Weather data from nation's largest wind farms could improve US models, forecastsNovember 15th, 2012 in Space & Earth / Earth Sciences
Two of the nation's largest producers of wind-generated electric power will share privately-collected weather data with NOAA, providing agency scientists with additional observations from wind farms across the nation for research and operations.
NOAA now has data sharing agreements with Iberdrola Renewables of Portland, Ore., and NextEra Energy Resources of Juno Beach, Fla.—the country's two largest generators of wind-generated electric power, according to the American Wind Energy Association.
The companies will provide valuable weather observations from instrumented towers in their wind farms and wind speed data from instruments atop wind turbines. Since 2011, Xcel Energy of Minneapolis, Minn. has provided similar observations to NOAA.
"We appreciate this opportunity to work with industry and are eager to start similar data sharing agreements with other industry partners," said Kathryn D. Sullivan, Ph.D., assistant secretary of commerce for environmental observation and prediction and NOAA deputy administrator. "Everyone who uses weather information will benefit from these additional data. These observations are made at altitudes that are not routinely observed. The more information we are able to collect leads to more accurate predictions."
NOAA will use these weather observations in operational model forecasts produced by NOAA's National Weather Service. Wind data at these heights are not routinely observed and are of great interest to many industries and researchers involved in renewable energy, aviation, and air quality.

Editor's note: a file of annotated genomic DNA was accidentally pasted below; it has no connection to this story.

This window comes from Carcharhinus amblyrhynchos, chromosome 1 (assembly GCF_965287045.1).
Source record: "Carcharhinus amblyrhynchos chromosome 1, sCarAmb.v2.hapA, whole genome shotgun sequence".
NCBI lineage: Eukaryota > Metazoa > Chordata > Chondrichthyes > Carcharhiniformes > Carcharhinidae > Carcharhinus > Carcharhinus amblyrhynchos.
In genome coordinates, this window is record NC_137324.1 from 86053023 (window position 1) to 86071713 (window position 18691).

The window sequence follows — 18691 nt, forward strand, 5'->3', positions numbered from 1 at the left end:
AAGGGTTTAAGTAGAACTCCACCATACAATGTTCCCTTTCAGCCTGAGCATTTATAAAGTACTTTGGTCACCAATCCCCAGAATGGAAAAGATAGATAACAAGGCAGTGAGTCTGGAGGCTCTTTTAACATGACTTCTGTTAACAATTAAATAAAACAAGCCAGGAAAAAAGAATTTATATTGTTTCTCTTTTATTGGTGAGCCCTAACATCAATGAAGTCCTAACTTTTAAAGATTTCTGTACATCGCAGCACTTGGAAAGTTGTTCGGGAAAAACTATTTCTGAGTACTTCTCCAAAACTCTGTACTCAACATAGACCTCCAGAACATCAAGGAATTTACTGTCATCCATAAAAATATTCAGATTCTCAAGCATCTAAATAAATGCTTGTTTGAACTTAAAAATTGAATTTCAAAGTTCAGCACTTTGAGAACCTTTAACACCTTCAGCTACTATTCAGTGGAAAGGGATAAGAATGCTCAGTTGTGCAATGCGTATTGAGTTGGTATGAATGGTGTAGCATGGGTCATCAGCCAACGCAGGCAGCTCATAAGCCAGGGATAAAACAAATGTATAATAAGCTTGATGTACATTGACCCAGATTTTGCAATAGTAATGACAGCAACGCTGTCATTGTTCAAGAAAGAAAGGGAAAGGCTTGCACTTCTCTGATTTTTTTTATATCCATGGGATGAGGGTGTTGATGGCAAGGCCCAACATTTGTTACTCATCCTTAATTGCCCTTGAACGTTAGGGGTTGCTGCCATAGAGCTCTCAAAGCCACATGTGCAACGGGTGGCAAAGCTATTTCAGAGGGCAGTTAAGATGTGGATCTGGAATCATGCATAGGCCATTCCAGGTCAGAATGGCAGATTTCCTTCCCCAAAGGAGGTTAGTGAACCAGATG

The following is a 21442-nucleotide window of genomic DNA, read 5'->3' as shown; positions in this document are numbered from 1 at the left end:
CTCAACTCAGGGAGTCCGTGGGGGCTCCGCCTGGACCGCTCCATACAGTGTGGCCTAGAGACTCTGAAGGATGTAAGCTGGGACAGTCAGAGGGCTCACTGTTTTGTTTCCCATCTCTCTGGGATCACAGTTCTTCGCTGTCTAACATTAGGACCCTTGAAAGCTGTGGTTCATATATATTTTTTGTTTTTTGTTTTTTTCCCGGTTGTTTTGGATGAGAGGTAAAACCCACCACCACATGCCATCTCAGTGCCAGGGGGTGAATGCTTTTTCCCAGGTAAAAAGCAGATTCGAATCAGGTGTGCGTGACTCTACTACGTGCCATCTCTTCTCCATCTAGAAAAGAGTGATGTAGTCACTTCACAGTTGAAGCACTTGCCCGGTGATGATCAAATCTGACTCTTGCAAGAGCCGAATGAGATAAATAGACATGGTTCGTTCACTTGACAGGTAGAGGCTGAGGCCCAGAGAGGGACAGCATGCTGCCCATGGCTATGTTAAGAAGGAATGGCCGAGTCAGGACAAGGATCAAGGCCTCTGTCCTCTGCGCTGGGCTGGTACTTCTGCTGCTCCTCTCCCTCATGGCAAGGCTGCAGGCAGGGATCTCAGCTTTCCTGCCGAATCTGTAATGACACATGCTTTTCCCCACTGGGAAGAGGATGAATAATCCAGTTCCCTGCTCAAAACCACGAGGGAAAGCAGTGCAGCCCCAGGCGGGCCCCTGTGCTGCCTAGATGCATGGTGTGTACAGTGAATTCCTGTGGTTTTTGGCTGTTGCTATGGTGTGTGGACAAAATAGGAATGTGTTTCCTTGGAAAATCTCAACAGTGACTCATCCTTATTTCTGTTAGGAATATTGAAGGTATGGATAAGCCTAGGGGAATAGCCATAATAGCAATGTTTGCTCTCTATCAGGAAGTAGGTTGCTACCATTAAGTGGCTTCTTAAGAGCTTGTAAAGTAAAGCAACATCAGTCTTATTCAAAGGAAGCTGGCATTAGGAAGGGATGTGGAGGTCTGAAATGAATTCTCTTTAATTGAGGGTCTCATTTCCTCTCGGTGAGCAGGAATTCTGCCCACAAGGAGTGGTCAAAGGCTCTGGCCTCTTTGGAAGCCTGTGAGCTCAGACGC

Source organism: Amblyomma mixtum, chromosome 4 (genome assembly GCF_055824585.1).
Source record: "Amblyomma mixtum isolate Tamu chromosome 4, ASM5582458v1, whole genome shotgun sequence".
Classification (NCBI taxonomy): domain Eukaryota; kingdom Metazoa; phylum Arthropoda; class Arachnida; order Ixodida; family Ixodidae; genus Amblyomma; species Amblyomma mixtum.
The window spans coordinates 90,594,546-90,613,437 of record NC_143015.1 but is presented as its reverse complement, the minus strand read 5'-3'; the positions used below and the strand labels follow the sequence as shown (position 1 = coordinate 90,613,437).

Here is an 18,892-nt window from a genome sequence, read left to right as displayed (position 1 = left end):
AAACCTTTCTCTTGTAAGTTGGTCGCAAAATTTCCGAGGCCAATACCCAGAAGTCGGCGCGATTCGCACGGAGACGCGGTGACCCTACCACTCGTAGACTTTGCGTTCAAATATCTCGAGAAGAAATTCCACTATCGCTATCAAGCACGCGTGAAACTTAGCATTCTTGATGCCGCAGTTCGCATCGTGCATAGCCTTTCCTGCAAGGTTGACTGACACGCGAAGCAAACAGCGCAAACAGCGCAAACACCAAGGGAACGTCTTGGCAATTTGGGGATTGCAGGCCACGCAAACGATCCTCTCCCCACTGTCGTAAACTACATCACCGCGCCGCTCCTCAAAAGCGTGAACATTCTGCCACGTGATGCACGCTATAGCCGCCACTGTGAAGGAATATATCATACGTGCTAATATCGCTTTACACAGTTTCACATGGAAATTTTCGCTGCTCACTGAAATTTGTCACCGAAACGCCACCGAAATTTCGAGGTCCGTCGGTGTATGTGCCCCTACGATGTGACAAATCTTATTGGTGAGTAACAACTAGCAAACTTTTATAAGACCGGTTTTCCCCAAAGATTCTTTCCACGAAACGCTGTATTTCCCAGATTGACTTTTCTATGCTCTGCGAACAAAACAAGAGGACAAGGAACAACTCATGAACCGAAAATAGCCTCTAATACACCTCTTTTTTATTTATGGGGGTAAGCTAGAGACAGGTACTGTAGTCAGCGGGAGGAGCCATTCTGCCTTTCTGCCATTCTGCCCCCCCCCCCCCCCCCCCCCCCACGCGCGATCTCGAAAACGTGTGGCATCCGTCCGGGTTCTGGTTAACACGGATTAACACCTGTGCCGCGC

While the observations are business-sensitive and will not be redistributed outside of NOAA, the agency's scientists will use the data to validate and improve weather models at NOAA's Earth System Research Laboratory and at NOAA's National Centers for Environmental Prediction.
"NextEra Energy recognizes that a better NOAA weather forecast will ultimately improve our operational decisions and our bottom line," said Mark Ahlstrom, CEO for WindLogics, a NextEra Energy Resources subsidiary that also contributed data to NOAA. "Sharing data with NOAA makes sense because it helps NOAA deliver better forecasts for use by our company and the general public."
Jerry Crescenti, Director of Meteorology for Iberdrola Renewables, added, "When it comes to observations, you can never have enough. Hopefully, other wind energy companies will consider securely providing their weather observations to NOAA to improve the foundational forecasts for all in the industry."
Provided by NOAA Headquarters
"Weather data from nation's largest wind farms could improve US models, forecasts." November 15th, 2012. http://phys.org/news/2012-11-weather-nation-largest-farms.html